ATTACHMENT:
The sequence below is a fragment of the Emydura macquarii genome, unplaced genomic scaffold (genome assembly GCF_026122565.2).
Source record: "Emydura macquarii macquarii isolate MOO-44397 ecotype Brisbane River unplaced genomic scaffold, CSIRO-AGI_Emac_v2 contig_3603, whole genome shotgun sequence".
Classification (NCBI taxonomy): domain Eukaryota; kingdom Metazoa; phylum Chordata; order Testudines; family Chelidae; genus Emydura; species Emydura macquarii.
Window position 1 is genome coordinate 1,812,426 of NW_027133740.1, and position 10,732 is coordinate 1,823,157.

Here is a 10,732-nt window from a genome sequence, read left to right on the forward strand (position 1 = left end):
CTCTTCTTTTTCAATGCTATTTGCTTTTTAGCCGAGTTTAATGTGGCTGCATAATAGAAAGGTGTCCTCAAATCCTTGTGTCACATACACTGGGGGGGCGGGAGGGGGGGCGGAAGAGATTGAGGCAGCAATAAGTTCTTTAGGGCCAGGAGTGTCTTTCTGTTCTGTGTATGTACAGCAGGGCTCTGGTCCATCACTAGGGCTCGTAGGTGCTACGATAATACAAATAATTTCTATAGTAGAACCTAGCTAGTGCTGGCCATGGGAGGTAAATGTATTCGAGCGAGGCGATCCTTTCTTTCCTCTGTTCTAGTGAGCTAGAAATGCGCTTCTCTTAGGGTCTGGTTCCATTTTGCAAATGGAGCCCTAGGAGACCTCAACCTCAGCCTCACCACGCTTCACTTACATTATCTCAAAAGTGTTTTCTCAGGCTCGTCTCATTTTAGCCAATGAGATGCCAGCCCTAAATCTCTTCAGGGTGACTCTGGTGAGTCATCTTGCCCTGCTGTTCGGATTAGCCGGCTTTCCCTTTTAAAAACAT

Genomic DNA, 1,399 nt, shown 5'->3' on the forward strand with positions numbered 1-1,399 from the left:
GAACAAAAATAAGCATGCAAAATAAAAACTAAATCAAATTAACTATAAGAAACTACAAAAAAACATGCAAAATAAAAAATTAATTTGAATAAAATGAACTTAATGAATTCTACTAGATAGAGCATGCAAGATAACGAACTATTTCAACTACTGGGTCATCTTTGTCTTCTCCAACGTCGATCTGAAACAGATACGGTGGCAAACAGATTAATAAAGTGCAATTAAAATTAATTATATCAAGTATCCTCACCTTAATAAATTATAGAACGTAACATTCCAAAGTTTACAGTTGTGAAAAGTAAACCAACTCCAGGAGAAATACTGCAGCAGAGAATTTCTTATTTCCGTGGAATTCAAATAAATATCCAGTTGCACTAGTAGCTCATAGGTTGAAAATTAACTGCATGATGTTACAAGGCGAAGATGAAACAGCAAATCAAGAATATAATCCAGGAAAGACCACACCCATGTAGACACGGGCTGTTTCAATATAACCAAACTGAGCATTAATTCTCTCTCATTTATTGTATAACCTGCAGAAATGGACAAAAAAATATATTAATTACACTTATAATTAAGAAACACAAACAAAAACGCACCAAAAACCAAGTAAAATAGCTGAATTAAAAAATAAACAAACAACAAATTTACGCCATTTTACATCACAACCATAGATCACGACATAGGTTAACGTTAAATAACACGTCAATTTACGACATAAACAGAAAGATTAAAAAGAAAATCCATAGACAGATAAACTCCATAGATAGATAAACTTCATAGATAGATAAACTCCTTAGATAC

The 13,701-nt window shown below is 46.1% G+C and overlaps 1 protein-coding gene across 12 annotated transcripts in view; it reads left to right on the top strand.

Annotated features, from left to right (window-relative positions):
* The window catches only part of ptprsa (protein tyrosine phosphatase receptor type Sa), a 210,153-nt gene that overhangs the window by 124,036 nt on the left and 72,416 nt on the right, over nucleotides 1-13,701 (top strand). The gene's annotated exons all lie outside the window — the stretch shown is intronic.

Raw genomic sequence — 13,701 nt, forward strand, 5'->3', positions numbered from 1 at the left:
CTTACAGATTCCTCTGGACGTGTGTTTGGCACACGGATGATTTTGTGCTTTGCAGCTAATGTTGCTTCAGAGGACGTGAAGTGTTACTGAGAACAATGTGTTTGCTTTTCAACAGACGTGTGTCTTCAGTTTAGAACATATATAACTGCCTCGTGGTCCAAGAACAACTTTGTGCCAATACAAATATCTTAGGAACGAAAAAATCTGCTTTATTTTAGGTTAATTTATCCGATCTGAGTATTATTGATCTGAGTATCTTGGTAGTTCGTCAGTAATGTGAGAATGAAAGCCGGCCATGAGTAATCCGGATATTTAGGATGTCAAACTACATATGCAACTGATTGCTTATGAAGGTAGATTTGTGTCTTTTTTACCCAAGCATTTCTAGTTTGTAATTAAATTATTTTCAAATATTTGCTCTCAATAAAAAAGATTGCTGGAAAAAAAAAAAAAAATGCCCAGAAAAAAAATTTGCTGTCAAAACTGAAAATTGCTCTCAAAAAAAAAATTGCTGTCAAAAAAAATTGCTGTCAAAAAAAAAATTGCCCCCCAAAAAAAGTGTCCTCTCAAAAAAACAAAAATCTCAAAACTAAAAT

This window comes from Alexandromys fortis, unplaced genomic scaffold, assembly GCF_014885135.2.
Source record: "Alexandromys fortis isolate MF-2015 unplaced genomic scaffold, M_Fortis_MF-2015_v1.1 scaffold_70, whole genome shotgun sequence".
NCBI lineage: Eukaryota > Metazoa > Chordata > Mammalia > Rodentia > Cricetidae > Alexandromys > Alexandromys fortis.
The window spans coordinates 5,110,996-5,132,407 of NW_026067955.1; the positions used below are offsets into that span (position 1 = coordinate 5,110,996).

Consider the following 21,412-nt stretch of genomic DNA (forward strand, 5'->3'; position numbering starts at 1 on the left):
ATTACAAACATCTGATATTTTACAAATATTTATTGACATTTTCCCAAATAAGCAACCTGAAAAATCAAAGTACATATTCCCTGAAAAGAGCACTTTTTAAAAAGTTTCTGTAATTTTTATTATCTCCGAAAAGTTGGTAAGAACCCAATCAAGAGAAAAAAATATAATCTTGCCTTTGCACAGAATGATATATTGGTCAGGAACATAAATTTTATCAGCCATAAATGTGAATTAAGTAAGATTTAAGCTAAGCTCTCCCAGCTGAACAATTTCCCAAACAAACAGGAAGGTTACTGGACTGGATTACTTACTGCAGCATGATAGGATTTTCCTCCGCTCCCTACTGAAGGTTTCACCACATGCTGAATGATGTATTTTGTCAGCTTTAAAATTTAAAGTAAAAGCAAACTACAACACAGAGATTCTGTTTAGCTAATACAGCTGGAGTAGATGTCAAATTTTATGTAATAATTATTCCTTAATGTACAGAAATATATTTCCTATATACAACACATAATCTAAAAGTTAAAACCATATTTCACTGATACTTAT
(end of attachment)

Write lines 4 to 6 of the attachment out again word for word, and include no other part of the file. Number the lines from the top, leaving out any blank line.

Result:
Window position 1 is genome coordinate 1,812,426 of NW_027133740.1, and position 10,732 is coordinate 1,823,157.

Here is a 10,732-nt window from a genome sequence, read left to right on the forward strand (position 1 = left end):
CTCTTCTTTTTCAATGCTATTTGCTTTTTAGCCGAGTTTAATGTGGCTGCATAATAGAAAGGTGTCCTCAAATCCTTGTGTCACATACACTGGGGGGGCGGGAGGGGGGGCGGAAGAGATTGAGGCAGCAATAAGTTCTTTAGGGCCAGGAGTGTCTTTCTGTTCTGTGTATGTACAGCAGGGCTCTGGTCCATCACTAGGGCTCGTAGGTGCTACGATAATACAAATAATTTCTATAGTAGAACCTAGCTAGTGCTGGCCATGGGAGGTAAATGTATTCGAGCGAGGCGATCCTTTCTTTCCTCTGTTCTAGTGAGCTAGAAATGCGCTTCTCTTAGGGTCTGGTTCCATTTTGCAAATGGAGCCCTAGGAGACCTCAACCTCAGCCTCACCACGCTTCACTTACATTATCTCAAAAGTGTTTTCTCAGGCTCGTCTCATTTTAGCCAATGAGATGCCAGCCCTAAATCTCTTCAGGGTGACTCTGGTGAGTCATCTTGCCCTGCTGTTCGGATTAGCCGGCTTTCCCTTTTAAAAACAT